Black Bottle Man

Black Bottle Man by Craig Russell has some incredibly intriguing elements. The magical aspects are different from typical paranormal fiction for teens and I found that refreshing. The hobo signs with power feel so natural within Russell’s world that I want to do some research and see if such things are explored more in folklore. I liked the premise of having to move on every twelve days and how that would influence the development of a young man.

I was somewhat disappointed with the chapter where the deal is made with the black bottle man. The deal is incredibly important to the plot and character development but it’s skirted around. The way the story unfolds isn’t linear, and that’s ok for most of the book I felt like the deal that has such an impact on the protagonist Rembrandt’s life should have had a more prominent part in the novel by being told in a more direct fashion. The motivation for the original deal is infertility and I’m not sure this is a subject that many teen readers will be able to relate to.

I would recommend this to teens who like an old fashioned supernatural adventure. The pace is slower than many popular teen novels, and the way it jumps around would be difficult for reluctant readers but I enjoyed it and I know some teens who would too.


Cover artGail Gallant does a nice job of summarizing the first book before jumping into the meat of Absolution. Being able to stand alone is good in a book series.

The novel is a ghost story that has multiple levels. The people are haunted by ghosts who are haunted by their lives or deaths. Amelia’s ability to communicate with ghosts complicates her life.

The story is spooky, suspenseful and sad. The target audience is definitely teens and it’s interesting that even the supernatural characters have regular teen problems. Matt is permanently friendzoned because of his lack of a body, and extremely grumpy about it. His gruesome flashbacks to his death are disturbing.

The unique part of this book is it considers both the perspective of the people who have a ghost in their house, and the ghost who has new people moving into his house. Neither situation is desirable and Amelia has empathy for both.

The mysteries take interesting turns and it the denouement is emotional. Exactly what you want from a book like this.

Where I Belong

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Tara White’s novel Where I Belong is a paranormal twist on historical fiction. Dreams guide an adopted teen to her birth family. She connects with her Mohawk roots around the time of the Oka uprising. This is a quick read that deals with the struggle of identity as many teen books do. It has both excitement and sweet family moments. The psychic dreams are full of First Nations imagery and symbols.


Natasha Deen’s novel Guardian is a supernatural mystery. It has a wonderful combination of teen drama, paranormal adventure, and suspense.

Dysfunctional families, bullies, and a murder make up the dark side of the story. There is also a lightness thanks to the sense of humour of the characters.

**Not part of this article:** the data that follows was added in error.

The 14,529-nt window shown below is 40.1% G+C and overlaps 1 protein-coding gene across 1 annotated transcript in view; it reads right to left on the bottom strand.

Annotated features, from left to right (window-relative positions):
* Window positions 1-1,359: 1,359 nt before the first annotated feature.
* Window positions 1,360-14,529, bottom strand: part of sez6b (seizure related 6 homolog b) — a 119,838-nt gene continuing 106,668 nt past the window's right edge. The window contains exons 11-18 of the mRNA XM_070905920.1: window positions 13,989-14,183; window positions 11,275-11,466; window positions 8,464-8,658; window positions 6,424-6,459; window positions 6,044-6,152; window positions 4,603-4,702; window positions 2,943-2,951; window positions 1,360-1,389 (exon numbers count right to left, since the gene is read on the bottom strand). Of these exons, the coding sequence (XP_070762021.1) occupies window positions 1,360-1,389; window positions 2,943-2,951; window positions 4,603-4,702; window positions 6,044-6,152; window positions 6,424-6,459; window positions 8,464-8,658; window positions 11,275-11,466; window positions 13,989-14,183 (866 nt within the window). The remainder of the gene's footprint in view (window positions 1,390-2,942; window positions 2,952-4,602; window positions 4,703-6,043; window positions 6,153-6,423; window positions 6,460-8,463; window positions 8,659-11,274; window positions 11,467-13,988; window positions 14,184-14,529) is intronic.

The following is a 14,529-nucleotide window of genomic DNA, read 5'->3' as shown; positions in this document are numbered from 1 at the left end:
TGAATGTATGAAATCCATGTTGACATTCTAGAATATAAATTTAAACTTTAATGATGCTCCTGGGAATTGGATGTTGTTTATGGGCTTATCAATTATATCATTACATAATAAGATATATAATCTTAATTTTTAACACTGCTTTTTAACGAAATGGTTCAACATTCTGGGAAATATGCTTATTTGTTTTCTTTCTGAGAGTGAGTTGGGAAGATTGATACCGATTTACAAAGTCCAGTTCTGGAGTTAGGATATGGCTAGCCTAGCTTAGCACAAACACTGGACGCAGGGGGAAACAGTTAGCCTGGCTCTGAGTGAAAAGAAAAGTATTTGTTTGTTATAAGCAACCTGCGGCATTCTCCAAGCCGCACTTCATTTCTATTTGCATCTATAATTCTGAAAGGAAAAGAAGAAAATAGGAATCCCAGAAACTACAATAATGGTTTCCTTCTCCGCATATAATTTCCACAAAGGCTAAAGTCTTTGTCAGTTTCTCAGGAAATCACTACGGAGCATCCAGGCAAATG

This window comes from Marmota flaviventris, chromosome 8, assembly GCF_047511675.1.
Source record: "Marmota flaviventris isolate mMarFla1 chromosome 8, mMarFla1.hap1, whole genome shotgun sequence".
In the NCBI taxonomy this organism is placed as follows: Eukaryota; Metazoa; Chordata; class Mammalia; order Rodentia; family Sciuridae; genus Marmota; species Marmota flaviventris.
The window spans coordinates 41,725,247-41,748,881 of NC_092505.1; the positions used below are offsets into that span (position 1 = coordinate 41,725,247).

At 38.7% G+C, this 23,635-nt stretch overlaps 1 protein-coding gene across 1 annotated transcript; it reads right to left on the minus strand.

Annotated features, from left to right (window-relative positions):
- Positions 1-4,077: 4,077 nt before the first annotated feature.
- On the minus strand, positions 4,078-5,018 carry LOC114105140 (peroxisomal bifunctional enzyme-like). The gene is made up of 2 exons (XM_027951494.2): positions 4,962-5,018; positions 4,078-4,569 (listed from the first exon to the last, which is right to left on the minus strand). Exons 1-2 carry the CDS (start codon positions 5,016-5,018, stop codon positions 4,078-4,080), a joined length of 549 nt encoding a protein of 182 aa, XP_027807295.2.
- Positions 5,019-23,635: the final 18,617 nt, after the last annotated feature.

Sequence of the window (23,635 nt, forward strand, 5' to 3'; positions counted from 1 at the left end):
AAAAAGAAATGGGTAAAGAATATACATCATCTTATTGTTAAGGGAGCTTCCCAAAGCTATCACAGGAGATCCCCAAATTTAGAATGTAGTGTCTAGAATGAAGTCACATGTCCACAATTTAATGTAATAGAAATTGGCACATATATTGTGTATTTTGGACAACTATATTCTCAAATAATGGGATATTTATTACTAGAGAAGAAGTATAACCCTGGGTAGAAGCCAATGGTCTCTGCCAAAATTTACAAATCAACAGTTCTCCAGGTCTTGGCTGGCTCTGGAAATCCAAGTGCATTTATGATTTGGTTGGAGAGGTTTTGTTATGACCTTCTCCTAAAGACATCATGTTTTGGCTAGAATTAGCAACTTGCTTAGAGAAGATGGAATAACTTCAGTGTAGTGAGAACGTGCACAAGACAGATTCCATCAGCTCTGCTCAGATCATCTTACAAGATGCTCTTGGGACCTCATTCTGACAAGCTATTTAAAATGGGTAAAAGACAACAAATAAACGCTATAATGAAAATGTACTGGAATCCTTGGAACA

This book will appeal to fans of:

once dead twice shythe body finderthe summoning

Not Your Ordinary Wolf Girl


After reading a dozen bcover artooks I didn’t care for this one was a breath of fresh air. It was fun, suspenseful and I read it in two quick sittings. A perfect book for fans of Buffy the Vampire Slayer.  A shy musician’s transformation in a werewolf is a light, fun, supernatural read  with a strong female lead. Some of the reactions of her friends were unrealistic and something we learn about the main love interest at the end made me rank it lower than I would have. Enjoyable but not overly memorable.



The Calling

This is the sequel to The Gathering by Kelley Armstrong, so go read the first book before my review or there will be spoilers.

The Calling was everything one can hope for in a YA paranormal series.

  • It has a strong female character whom fights to survive and protect her friends.
  • It has action and suspense
  • It has chemistry between characters

Many of the things that were hinted at in The Gathering become more clear and some of the questions are answered. I find the middle books in Armstrong’s series’s to be less strong than the introductions and conclusions but they are enjoyable none the less. It looks like the end of this series will be a mash up with her other popular series that began with The Summoning so I highly recommend that fans read that trilogy in preparation for the next book.



The Town That Drowned

I received Riel Nason’s The Town That Drowned as a submission for the YABA. It starts off a bit odd and I wasn’t sure what to expect but in the end I loved it. It’s Canadian historical fiction with a tiny touch of the paranormal.

“Set in the 1960s, The Town That Drowned deftly evokes the awkwardness of childhood, the thrill of first love, and the importance of having a place, any place, to call home”.

The struggles of the town as a whole are beautifully reflected in Ruby’s story. The heart of the novel is Ruby’s relationship with her little brother, who appears to be in the autistic spectrum. His matter of fact way of seeing things and blunt speech frames the crisis in an interesting light, and her protectiveness of him is well written. Every one in the town is exposed as the bullies, hoarders or whatever they are in the face of adversity. It was a hard book to put down, even among the bustle of the holiday season.

I felt like Ruby had a personality that suited her family and small town life.